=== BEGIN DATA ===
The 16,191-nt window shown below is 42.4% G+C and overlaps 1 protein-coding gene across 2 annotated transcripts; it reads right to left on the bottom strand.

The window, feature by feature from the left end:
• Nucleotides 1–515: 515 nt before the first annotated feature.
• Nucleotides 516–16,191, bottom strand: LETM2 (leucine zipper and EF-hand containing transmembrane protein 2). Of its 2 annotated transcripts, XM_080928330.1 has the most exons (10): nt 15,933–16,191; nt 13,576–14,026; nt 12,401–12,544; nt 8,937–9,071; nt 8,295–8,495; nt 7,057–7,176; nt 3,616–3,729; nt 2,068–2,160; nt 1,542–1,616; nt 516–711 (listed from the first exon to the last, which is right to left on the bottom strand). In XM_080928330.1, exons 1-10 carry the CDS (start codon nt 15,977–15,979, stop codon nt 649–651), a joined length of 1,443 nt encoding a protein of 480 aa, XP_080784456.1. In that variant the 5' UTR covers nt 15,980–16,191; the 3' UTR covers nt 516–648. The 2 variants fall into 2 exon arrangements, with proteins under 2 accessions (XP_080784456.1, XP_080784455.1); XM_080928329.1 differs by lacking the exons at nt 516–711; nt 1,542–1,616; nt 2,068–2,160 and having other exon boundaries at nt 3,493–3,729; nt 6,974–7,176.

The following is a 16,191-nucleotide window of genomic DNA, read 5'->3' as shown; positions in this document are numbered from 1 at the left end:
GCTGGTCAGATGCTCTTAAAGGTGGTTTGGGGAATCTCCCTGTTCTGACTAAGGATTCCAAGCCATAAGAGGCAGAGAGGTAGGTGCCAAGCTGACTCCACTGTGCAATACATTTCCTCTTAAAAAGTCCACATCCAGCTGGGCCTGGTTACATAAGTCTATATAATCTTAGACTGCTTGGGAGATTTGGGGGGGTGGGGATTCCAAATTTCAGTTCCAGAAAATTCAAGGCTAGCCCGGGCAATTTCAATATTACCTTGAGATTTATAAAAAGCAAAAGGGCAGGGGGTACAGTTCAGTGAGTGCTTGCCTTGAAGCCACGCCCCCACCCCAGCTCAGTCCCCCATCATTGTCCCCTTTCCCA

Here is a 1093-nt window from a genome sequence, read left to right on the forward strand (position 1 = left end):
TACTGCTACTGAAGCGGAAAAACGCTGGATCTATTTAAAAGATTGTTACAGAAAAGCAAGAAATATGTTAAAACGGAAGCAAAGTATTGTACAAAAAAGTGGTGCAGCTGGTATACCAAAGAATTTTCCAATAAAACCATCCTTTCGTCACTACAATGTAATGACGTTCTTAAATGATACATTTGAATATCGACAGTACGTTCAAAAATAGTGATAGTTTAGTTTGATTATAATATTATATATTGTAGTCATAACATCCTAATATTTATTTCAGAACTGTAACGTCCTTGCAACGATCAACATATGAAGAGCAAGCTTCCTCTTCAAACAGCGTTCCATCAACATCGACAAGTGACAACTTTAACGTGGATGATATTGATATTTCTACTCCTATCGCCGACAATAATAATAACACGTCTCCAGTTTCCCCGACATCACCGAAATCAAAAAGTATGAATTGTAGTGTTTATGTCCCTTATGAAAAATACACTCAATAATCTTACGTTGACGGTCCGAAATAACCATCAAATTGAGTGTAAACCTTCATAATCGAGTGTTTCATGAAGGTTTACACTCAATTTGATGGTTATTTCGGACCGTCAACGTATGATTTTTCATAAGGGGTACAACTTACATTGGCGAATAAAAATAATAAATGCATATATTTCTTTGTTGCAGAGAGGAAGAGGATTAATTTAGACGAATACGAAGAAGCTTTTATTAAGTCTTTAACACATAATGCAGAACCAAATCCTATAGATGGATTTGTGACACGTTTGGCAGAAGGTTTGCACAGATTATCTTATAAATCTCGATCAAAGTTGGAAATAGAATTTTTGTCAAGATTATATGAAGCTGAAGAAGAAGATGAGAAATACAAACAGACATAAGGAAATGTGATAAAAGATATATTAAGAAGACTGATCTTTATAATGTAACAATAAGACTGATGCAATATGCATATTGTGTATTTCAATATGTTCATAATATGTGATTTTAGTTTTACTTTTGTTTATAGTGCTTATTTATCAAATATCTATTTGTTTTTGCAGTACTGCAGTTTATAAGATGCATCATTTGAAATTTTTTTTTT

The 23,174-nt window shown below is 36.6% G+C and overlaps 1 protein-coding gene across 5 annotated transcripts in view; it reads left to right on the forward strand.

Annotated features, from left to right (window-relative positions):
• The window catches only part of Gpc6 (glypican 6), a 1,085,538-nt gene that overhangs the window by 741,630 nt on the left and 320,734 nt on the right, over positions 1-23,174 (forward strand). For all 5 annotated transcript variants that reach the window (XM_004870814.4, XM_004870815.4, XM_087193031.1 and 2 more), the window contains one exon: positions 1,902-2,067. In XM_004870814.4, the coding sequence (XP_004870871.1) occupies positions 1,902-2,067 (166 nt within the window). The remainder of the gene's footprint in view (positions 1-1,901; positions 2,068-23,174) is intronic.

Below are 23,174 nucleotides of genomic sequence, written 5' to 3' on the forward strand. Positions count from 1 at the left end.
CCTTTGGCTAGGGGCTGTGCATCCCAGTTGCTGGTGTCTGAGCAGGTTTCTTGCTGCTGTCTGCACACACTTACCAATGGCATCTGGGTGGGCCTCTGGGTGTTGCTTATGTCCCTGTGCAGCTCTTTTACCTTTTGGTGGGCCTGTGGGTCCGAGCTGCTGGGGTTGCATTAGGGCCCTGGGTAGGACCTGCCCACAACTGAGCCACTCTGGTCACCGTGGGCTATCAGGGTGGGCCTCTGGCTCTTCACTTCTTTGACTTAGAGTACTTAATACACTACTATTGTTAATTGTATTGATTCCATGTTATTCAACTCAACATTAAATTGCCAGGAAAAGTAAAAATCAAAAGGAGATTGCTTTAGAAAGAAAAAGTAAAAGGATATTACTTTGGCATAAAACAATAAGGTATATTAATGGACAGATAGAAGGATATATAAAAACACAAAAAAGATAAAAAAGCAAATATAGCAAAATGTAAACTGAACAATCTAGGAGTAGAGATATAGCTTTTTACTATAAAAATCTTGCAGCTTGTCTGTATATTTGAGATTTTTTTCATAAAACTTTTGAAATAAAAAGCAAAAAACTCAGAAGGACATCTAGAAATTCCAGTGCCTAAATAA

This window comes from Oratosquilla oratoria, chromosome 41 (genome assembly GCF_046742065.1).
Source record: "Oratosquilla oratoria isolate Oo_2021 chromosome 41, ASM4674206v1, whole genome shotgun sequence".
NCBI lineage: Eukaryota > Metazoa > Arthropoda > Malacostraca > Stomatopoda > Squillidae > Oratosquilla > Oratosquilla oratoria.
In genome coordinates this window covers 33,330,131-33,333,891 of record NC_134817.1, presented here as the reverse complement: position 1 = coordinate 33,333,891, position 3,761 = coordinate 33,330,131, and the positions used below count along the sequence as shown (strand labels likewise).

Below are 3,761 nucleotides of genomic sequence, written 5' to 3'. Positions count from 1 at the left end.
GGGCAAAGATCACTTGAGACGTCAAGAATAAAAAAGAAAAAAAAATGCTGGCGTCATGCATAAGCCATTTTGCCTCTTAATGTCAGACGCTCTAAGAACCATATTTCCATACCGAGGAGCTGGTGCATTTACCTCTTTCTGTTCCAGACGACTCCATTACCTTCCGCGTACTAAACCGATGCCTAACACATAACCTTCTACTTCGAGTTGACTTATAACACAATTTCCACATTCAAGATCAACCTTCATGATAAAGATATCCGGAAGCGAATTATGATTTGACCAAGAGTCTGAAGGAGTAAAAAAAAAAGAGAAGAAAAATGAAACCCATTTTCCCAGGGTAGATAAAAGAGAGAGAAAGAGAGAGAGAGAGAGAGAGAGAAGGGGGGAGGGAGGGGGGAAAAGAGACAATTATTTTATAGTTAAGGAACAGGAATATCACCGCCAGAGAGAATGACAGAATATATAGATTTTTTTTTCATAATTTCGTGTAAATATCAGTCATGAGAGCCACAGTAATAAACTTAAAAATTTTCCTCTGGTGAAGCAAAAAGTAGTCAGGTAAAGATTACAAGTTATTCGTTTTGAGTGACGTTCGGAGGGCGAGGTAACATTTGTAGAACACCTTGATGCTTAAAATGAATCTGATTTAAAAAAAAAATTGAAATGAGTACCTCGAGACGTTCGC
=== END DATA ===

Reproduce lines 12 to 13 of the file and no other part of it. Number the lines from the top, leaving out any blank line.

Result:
Below are 23,174 nucleotides of genomic sequence, written 5' to 3' on the forward strand. Positions count from 1 at the left end.
CCTTTGGCTAGGGGCTGTGCATCCCAGTTGCTGGTGTCTGAGCAGGTTTCTTGCTGCTGTCTGCACACACTTACCAATGGCATCTGGGTGGGCCTCTGGGTGTTGCTTATGTCCCTGTGCAGCTCTTTTACCTTTTGGTGGGCCTGTGGGTCCGAGCTGCTGGGGTTGCATTAGGGCCCTGGGTAGGACCTGCCCACAACTGAGCCACTCTGGTCACCGTGGGCTATCAGGGTGGGCCTCTGGCTCTTCACTTCTTTGACTTAGAGTACTTAATACACTACTATTGTTAATTGTATTGATTCCATGTTATTCAACTCAACATTAAATTGCCAGGAAAAGTAAAAATCAAAAGGAGATTGCTTTAGAAAGAAAAAGTAAAAGGATATTACTTTGGCATAAAACAATAAGGTATATTAATGGACAGATAGAAGGATATATAAAAACACAAAAAAGATAAAAAAGCAAATATAGCAAAATGTAAACTGAACAATCTAGGAGTAGAGATATAGCTTTTTACTATAAAAATCTTGCAGCTTGTCTGTATATTTGAGATTTTTTTCATAAAACTTTTGAAATAAAAAGCAAAAAACTCAGAAGGACATCTAGAAATTCCAGTGCCTAAATAA